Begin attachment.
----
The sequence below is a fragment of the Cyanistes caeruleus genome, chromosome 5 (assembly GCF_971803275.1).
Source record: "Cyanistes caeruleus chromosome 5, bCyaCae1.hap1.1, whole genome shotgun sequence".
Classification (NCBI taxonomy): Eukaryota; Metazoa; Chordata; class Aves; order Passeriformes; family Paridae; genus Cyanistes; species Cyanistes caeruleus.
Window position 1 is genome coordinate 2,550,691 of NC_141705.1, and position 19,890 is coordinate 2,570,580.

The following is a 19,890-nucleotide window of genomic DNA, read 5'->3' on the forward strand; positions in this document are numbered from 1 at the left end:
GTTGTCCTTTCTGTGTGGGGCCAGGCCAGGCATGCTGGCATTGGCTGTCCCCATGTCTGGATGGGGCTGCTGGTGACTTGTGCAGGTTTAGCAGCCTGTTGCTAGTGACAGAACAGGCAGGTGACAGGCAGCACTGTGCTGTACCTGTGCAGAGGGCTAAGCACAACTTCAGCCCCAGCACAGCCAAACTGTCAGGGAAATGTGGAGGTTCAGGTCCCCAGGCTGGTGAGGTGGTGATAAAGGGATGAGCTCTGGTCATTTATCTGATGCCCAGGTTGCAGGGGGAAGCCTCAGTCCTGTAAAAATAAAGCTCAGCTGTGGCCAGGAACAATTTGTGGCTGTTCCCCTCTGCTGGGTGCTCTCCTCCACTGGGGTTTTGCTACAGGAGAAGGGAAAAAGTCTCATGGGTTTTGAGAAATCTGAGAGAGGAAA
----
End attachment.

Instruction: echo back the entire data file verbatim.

The sequence below is a fragment of the Cyanistes caeruleus genome, chromosome 5 (assembly GCF_971803275.1).
Source record: "Cyanistes caeruleus chromosome 5, bCyaCae1.hap1.1, whole genome shotgun sequence".
Classification (NCBI taxonomy): Eukaryota; Metazoa; Chordata; class Aves; order Passeriformes; family Paridae; genus Cyanistes; species Cyanistes caeruleus.
Window position 1 is genome coordinate 2,550,691 of NC_141705.1, and position 19,890 is coordinate 2,570,580.

The following is a 19,890-nucleotide window of genomic DNA, read 5'->3' on the forward strand; positions in this document are numbered from 1 at the left end:
GTTGTCCTTTCTGTGTGGGGCCAGGCCAGGCATGCTGGCATTGGCTGTCCCCATGTCTGGATGGGGCTGCTGGTGACTTGTGCAGGTTTAGCAGCCTGTTGCTAGTGACAGAACAGGCAGGTGACAGGCAGCACTGTGCTGTACCTGTGCAGAGGGCTAAGCACAACTTCAGCCCCAGCACAGCCAAACTGTCAGGGAAATGTGGAGGTTCAGGTCCCCAGGCTGGTGAGGTGGTGATAAAGGGATGAGCTCTGGTCATTTATCTGATGCCCAGGTTGCAGGGGGAAGCCTCAGTCCTGTAAAAATAAAGCTCAGCTGTGGCCAGGAACAATTTGTGGCTGTTCCCCTCTGCTGGGTGCTCTCCTCCACTGGGGTTTTGCTACAGGAGAAGGGAAAAAGTCTCATGGGTTTTGAGAAATCTGAGAGAGGAAA